Chong Ja Ian, Harvard-Yenching Institute Visiting Scholar 2019-2020, considers the external political environment that Singapore will face in light of the pandemic.
As Singapore grapples with increasing COVID-19 infections and their consequences, a post-pandemic world awaits. This environment will differ from the one we all left behind in 2019 and the shifts will not only be economic. They are also political and will occur on a global scale. Singapore will need to contend with and adjust to these changes. Small physical size and dependence on international commerce means that Singapore has an overriding incentive to be sensitive toward the transformation unfolding externally. Here I try to sketch out some key dynamics I think are worth considering, bearing in mind the fluidity of the present situation and the limitations this imposes on greater precision.
One thing that will not change as a result of the pandemic is the importance of politics. So long as human society persists, people need to figure out how to live with each other and make decisions that affect matters of common interest. This includes ways to address disagreement and contention. If the mutual blame for the global public health crisis between China and the United States is any indication, major power rivalry looks set to continue and even grow. Rather than diminish, extant tensions within international organizations and friction over disputes will very possibly intensify.
Global institutions, already strained by divergent major power preferences before the pandemic, risk greater disarray. Stuck between heightened distrust, intensified major power attempts to influence processes, and increased nationalism among states, bodies like the WTO and WHO will keep struggling for effectiveness. Complications extend to other international bodies as well. Right before the pandemic became global, Beijing and Washington already had a standoff over the leadership of the World Intellectual Property Organization. With the Permanent 5 distracted by COVID-19 and facing fissures, the United Nations Security Council has remained remarkably quiet throughout the crisis so far.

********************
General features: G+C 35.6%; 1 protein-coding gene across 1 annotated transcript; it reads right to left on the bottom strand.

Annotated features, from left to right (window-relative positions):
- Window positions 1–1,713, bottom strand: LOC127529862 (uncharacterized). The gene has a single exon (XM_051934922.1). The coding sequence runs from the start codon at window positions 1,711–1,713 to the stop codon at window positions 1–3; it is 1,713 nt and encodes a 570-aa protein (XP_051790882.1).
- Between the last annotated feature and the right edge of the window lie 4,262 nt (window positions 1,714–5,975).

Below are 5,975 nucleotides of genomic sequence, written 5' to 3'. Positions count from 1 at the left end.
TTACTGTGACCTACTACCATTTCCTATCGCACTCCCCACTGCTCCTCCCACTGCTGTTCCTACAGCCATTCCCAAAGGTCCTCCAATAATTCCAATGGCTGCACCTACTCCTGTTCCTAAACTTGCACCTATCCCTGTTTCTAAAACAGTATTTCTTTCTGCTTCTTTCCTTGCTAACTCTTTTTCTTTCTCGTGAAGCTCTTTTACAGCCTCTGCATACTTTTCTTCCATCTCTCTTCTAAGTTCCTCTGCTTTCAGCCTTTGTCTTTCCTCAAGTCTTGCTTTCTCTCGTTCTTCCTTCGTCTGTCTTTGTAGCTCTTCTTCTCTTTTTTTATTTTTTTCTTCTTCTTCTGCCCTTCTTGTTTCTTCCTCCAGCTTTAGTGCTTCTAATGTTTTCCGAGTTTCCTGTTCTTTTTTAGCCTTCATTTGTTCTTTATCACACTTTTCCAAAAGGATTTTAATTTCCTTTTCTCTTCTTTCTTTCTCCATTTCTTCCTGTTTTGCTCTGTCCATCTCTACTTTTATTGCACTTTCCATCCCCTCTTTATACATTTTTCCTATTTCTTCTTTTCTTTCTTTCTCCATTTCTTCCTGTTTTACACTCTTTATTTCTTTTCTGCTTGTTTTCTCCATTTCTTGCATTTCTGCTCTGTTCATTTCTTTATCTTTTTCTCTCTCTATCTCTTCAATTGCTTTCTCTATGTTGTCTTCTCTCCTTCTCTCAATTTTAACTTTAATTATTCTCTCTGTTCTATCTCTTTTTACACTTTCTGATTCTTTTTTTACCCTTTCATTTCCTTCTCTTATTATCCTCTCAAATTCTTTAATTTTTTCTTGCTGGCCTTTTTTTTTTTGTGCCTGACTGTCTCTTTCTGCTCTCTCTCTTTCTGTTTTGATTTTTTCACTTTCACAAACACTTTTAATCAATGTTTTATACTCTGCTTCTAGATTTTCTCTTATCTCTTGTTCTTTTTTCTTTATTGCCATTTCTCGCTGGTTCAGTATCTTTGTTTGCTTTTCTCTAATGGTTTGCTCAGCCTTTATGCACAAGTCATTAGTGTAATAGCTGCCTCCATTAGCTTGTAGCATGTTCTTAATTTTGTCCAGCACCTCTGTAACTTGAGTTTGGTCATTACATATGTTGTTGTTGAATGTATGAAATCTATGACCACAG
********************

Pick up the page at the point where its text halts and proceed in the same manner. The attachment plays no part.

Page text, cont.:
Closer to home, ASEAN may find meaningful collective outcomes and commitments even harder to attain and implement than before. The grouping already has a mixed record for sustained cooperation over difficult issues, even if it had some capacity for immediate crisis response. Reliance on consensus decision-making, insistence on non-interference, and prioritizing state autonomy hampered past attempts to address longstanding issues like transboundary haze, crime, refugee flows, and management of territorial disputes. Absent critical reforms, ASEAN efforts to handle the pandemic and its aftermath will be limited given resource constraints and heightened transparency demands.
Singapore has always needed global and regional institutions, even if they often operate out-of-sight and out-of-mind for most Singaporeans. The WTO, UNCLOS, and the ICJ provide rules of the road that reduce the occurrence of disputes, as well as mechanisms for coping with (or even resolving) them without a need for force, and at lower cost. ASEAN provides a forum for discussion as well as a platform to amplify Singapore’s voice. Despite deep reservations and ambivalence in Singapore toward these institutions and their reform, they can and do compensate for limitations smaller actors face. Their post-pandemic dysfunction will make the external environment even more challenging at what is already sure to be a tumultuous time.